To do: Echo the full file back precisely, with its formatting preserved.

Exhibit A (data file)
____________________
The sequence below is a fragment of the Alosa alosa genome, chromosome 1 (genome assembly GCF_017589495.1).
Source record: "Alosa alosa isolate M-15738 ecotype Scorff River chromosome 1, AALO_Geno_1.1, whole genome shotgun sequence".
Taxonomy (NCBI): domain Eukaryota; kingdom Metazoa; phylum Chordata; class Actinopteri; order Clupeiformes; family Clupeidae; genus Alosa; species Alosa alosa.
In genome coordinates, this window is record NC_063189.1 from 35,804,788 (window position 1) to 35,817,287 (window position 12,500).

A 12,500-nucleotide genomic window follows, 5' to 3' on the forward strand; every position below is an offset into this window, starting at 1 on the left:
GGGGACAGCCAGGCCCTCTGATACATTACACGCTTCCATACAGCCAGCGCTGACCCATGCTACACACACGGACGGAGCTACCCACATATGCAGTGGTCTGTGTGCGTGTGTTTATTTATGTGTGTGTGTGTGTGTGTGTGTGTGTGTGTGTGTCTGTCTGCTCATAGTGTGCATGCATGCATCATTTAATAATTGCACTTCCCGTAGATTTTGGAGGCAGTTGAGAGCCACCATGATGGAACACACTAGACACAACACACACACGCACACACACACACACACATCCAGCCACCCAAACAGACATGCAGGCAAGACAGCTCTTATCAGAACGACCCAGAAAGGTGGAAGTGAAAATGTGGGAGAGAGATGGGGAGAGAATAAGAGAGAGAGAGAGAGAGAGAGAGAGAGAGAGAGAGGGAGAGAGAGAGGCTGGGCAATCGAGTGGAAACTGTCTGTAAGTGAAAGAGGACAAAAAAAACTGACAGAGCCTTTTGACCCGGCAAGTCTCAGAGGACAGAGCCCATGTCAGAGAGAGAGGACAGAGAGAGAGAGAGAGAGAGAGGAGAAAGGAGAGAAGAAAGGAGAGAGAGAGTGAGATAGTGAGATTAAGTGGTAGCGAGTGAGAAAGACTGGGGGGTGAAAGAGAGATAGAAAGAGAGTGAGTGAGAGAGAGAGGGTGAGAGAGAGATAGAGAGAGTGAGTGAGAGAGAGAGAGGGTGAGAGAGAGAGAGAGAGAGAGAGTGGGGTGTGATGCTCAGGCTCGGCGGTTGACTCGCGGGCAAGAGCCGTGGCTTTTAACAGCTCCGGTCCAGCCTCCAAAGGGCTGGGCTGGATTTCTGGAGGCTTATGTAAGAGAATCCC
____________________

The sequence below is a fragment of the Alosa alosa genome, chromosome 1 (genome assembly GCF_017589495.1).
Source record: "Alosa alosa isolate M-15738 ecotype Scorff River chromosome 1, AALO_Geno_1.1, whole genome shotgun sequence".
Taxonomy (NCBI): domain Eukaryota; kingdom Metazoa; phylum Chordata; class Actinopteri; order Clupeiformes; family Clupeidae; genus Alosa; species Alosa alosa.
In genome coordinates, this window is record NC_063189.1 from 35,804,788 (window position 1) to 35,817,287 (window position 12,500).

A 12,500-nucleotide genomic window follows, 5' to 3' on the forward strand; every position below is an offset into this window, starting at 1 on the left:
GGGGACAGCCAGGCCCTCTGATACATTACACGCTTCCATACAGCCAGCGCTGACCCATGCTACACACACGGACGGAGCTACCCACATATGCAGTGGTCTGTGTGCGTGTGTTTATTTATGTGTGTGTGTGTGTGTGTGTGTGTGTGTGTGTGTCTGTCTGCTCATAGTGTGCATGCATGCATCATTTAATAATTGCACTTCCCGTAGATTTTGGAGGCAGTTGAGAGCCACCATGATGGAACACACTAGACACAACACACACACGCACACACACACACACACATCCAGCCACCCAAACAGACATGCAGGCAAGACAGCTCTTATCAGAACGACCCAGAAAGGTGGAAGTGAAAATGTGGGAGAGAGATGGGGAGAGAATAAGAGAGAGAGAGAGAGAGAGAGAGAGAGAGAGAGAGGGAGAGAGAGAGGCTGGGCAATCGAGTGGAAACTGTCTGTAAGTGAAAGAGGACAAAAAAAACTGACAGAGCCTTTTGACCCGGCAAGTCTCAGAGGACAGAGCCCATGTCAGAGAGAGAGGACAGAGAGAGAGAGAGAGAGAGAGGAGAAAGGAGAGAAGAAAGGAGAGAGAGAGTGAGATAGTGAGATTAAGTGGTAGCGAGTGAGAAAGACTGGGGGGTGAAAGAGAGATAGAAAGAGAGTGAGTGAGAGAGAGAGGGTGAGAGAGAGATAGAGAGAGTGAGTGAGAGAGAGAGAGGGTGAGAGAGAGAGAGAGAGAGAGAGTGGGGTGTGATGCTCAGGCTCGGCGGTTGACTCGCGGGCAAGAGCCGTGGCTTTTAACAGCTCCGGTCCAGCCTCCAAAGGGCTGGGCTGGATTTCTGGAGGCTTATGTAAGAGAATCCC